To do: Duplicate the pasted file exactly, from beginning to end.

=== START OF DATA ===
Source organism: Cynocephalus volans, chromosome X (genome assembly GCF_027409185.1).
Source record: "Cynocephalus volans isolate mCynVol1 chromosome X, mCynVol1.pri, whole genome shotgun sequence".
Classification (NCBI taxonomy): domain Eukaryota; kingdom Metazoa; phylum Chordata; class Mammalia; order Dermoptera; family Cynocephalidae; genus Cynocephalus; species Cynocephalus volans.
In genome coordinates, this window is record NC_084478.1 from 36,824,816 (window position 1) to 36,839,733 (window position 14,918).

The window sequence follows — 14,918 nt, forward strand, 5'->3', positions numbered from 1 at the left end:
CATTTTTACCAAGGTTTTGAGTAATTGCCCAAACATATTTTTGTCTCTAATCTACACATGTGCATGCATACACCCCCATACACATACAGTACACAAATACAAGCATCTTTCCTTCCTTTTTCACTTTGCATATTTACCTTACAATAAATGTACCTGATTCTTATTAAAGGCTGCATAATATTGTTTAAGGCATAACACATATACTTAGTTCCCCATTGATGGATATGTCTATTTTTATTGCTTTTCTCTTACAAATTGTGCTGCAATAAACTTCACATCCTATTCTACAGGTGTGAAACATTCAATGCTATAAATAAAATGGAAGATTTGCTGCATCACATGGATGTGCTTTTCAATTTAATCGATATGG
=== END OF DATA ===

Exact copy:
Source organism: Cynocephalus volans, chromosome X (genome assembly GCF_027409185.1).
Source record: "Cynocephalus volans isolate mCynVol1 chromosome X, mCynVol1.pri, whole genome shotgun sequence".
Classification (NCBI taxonomy): domain Eukaryota; kingdom Metazoa; phylum Chordata; class Mammalia; order Dermoptera; family Cynocephalidae; genus Cynocephalus; species Cynocephalus volans.
In genome coordinates, this window is record NC_084478.1 from 36,824,816 (window position 1) to 36,839,733 (window position 14,918).

The window sequence follows — 14,918 nt, forward strand, 5'->3', positions numbered from 1 at the left end:
CATTTTTACCAAGGTTTTGAGTAATTGCCCAAACATATTTTTGTCTCTAATCTACACATGTGCATGCATACACCCCCATACACATACAGTACACAAATACAAGCATCTTTCCTTCCTTTTTCACTTTGCATATTTACCTTACAATAAATGTACCTGATTCTTATTAAAGGCTGCATAATATTGTTTAAGGCATAACACATATACTTAGTTCCCCATTGATGGATATGTCTATTTTTATTGCTTTTCTCTTACAAATTGTGCTGCAATAAACTTCACATCCTATTCTACAGGTGTGAAACATTCAATGCTATAAATAAAATGGAAGATTTGCTGCATCACATGGATGTGCTTTTCAATTTAATCGATATGG